(From Undercover, Australian-based music magazine, 11 November 2003.)
Jaz Coleman formed Killing Joke back in '78. From that day on the band has been impossible to pigeon-hole. They are metal, but then again they aren't. They have dabbled in dance, but don't even think about calling them a dance band. Basically this is a band who are forever reinventing themselves.
Coleman leads the band but behind him is a powerhouse bass player who goes simply by his last name, Youth. Youth are worked with everyone from Oakenfold to Bananarama and Crowded House to Paul McCartney.
Coleman is likewise musically ambidextrous. As well as conducting Killing Joke, he also conducts orchestras.
The story may sound bizarre but it is very interesting.
Jaz Coleman spoke to Undercover's Tim Cashmere.
Tim Cashmere: How are you?
Jaz Coleman: Hahaha! I'm in fighting form. The band is explosive! Things have been explosive, absolutely wonderful! I'm in Salt Lake City at the moment. It's freezing cold.
TC: Soon you'll be here, it's just starting to warm up…
JC: You're in Melbourne yeah? Ahhh yes, Melbourne. Know it well! Hahaha! Well you know since we played there in Melbourne… it was a long time ago. Never mind!
TC: Well you've just released your self titled album, which is getting great reviews. How do you feel to still be doing this after twenty five years?
JC: Surprised. Surprised, but my voice is stronger, the band plays better and our contribution to innovation is as it always was, well we're doing this now for the right reasons and it shows, it sounds like it. It's been emotional during this album, in fact it was emotional doing all mixes, it was fantastic putting the drums down with Dave Grohl, a great experience, it's a combination of two things. We did the album in the U.K., which you know, I don't live in the U.K., I can't stand the place… or the Queen… and of course it was the preparation for this blatantly illegal war. There was this horrible atmosphere in England. It was a nation who felt they had no control over their destiny and they felt that democracy was a complete sham. I guess you must've felt the same down under?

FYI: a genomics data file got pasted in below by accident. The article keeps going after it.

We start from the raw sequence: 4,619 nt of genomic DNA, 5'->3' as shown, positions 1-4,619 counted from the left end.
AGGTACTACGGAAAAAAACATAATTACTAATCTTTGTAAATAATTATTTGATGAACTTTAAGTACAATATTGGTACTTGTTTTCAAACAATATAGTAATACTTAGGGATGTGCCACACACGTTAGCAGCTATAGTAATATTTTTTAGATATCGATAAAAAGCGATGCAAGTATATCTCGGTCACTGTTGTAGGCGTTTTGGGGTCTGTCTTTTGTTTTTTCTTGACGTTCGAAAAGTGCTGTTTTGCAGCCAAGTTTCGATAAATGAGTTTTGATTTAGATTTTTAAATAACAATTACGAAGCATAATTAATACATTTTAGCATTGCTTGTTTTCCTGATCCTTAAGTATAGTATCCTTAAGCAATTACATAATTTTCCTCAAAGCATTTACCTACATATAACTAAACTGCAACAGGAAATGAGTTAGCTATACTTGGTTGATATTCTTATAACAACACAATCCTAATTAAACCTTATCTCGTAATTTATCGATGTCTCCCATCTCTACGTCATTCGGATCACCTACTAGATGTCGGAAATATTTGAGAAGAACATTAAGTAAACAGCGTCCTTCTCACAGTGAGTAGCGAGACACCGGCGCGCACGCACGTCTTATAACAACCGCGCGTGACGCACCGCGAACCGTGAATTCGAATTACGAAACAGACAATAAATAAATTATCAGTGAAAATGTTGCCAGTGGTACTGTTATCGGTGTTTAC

TC: Yes, but actually leading up to the war I was living in England at the time.
JC: So you know what I'm talking about, but I think [John] Howard is a traitor to your nation. Blair is a traitor to the British people and thank god I got four passports!
TC: Four passports?
JC: Hahaha! That's correct, yes!
TC: Where do you live at the moment?
JC: At the moment in the Czech Republic. I'm conducting the orchestras over there, Czech Philharmonic and Prague Symphony orchestra. I'm working with Czech Phil and I've done two Nigel Kennedy albums a concerto with him and his new one east on east. I did Sarah Brighton's new record. I did my first opera at the Royal Opera House in Covent Garden and then I switch over, like the schitzoid I am, to Killing Joke.
TC: When you're switching over like that, how easily does an album like this come to mind?